By Jim Annis
Overall, the theme of this “Workplace Survival” game is flexibility. If you want to be an employee or an employer, there really is no stability. Here is how to stay alive if you choose to play. Choose your weapons wisely. Know your strengths and your weaknesses so you can adapt.
Upskill, reskill and upskill again
A recent news report from PricewaterhouseCoopers demonstrates employees will need reskilling at least 15 to 20 times in their career. Are you a millennial worker? That number is even higher.
Acquiring new skills will be the norm in 2018. The days of being in one role for 20 years and then retiring is long gone. By 2020, one-third of the desired skill set of most occupations will change. The assumption is that skill set will be obsolete, or a machine will be doing it for us (and more efficiently at that).
If you hear anyone saying, “This is how we have always done it,” get them into a training class. Quickly. Employers have the onus of providing a near individualized training. “One size fits all” is no longer the right fit. It takes more time, but just like omnichannel customer service where customers now demand how you interact and service them on multiple platforms, employees will demand the same level of individual catering to the education process.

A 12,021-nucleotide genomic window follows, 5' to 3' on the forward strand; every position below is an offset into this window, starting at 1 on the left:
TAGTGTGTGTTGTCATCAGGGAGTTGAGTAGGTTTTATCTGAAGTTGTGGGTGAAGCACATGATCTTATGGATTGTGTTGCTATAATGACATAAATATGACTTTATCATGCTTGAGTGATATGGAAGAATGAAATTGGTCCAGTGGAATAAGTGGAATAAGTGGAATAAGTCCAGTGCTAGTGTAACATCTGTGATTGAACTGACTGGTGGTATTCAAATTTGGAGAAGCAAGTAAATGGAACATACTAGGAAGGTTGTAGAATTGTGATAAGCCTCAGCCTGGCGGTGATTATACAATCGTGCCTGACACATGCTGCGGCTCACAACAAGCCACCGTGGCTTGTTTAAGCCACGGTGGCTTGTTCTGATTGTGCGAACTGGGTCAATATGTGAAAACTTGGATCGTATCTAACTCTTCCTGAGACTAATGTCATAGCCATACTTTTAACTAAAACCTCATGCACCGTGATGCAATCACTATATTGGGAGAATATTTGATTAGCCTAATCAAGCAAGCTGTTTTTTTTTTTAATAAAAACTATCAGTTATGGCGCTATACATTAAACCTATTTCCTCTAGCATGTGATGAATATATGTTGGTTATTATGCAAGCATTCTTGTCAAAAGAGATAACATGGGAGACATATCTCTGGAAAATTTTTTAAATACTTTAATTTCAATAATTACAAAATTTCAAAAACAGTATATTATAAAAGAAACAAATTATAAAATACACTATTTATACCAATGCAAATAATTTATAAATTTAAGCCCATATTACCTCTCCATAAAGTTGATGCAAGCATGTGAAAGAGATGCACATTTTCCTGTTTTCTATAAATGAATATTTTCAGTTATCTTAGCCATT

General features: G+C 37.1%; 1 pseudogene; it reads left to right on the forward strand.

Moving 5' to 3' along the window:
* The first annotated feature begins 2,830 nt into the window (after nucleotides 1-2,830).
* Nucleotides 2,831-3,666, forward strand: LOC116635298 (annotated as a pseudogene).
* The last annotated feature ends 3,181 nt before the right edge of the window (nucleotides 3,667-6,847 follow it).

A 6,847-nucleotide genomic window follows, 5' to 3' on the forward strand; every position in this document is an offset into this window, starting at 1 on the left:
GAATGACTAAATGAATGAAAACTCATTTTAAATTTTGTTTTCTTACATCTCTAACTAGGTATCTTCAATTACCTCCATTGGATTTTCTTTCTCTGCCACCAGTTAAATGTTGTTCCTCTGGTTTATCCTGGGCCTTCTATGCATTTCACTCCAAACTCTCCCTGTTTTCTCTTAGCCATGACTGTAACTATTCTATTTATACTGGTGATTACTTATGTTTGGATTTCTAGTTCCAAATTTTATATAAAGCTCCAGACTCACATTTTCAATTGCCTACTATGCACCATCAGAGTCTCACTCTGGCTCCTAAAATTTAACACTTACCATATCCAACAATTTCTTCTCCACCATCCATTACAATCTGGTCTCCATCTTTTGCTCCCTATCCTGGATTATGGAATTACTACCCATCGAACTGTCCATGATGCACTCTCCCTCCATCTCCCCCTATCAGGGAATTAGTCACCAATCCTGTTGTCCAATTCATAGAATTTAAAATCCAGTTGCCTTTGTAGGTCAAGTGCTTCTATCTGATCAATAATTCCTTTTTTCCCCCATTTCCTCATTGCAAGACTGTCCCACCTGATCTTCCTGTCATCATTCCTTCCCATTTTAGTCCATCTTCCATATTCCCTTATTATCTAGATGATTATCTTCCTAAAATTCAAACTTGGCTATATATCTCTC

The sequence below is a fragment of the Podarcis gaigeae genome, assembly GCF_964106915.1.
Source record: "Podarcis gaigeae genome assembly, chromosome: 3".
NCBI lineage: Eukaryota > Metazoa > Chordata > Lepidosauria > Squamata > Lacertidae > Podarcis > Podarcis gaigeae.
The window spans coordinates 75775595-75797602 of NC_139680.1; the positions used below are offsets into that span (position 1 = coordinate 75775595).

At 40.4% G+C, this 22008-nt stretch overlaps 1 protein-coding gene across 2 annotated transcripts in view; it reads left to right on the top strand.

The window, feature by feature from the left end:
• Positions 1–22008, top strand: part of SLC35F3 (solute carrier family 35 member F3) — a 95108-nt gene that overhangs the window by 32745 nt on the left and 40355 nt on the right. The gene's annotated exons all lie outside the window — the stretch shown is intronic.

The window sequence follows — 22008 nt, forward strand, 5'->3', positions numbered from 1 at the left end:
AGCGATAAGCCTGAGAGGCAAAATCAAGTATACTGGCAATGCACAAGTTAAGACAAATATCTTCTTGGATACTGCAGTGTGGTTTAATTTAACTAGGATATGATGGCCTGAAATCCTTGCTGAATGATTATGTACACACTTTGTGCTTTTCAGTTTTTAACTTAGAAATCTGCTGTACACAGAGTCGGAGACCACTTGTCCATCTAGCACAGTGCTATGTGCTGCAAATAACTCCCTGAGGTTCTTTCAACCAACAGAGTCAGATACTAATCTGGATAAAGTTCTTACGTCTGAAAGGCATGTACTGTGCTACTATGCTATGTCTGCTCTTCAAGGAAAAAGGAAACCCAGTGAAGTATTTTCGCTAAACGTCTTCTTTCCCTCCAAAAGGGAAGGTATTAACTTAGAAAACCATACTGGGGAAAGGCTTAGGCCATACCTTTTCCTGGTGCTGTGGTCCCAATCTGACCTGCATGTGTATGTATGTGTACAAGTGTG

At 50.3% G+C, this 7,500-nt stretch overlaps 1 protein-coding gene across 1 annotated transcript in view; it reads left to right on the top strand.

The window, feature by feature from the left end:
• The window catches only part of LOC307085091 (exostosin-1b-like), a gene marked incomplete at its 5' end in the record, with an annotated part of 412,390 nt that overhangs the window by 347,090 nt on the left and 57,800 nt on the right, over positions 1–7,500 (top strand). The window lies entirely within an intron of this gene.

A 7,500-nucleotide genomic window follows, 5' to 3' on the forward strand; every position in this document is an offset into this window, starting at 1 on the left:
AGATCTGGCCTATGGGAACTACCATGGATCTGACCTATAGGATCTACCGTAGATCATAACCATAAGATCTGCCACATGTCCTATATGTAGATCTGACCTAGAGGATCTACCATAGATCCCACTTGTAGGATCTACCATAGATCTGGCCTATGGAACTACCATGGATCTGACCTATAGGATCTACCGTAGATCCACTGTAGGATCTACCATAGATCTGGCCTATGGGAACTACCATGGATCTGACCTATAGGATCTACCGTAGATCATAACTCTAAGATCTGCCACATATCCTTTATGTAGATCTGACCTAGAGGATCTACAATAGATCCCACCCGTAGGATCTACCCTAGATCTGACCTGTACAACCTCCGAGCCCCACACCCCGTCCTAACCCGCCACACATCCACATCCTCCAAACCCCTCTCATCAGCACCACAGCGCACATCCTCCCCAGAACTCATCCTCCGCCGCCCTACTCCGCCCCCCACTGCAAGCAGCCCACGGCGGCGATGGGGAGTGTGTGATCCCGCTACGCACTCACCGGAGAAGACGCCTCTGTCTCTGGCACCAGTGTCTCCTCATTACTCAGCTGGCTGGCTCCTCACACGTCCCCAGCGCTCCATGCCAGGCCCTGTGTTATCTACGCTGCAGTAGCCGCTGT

Artificial intelligence is going to upend the workplace, with or without our permission. The bottom line is that we still will need people. We see this in the HR industry especially as HR departments increase reliance on data, which prompts a need for education on finance, technical competencies and business acumen.
Online education is not just an alternative for the typical bricks-and-mortar university. Seventy-four percent of employees believe it is up to the employee to change with the times and get educated. The expense of human capital disconnect is enormous. When employers accelerate everyone, it creates an overall environment that allows for this constant change and yet somehow comforts employees so they feel confident, stretch and discover new ways to serve clients.
Read the rest of the column at rgj.com.
Jim Annis is president/CEO of The Applied Companies, which provide HR solutions for today’s workplace. Celeste Johnson, The Applied Companies’ COO, contributed to this article.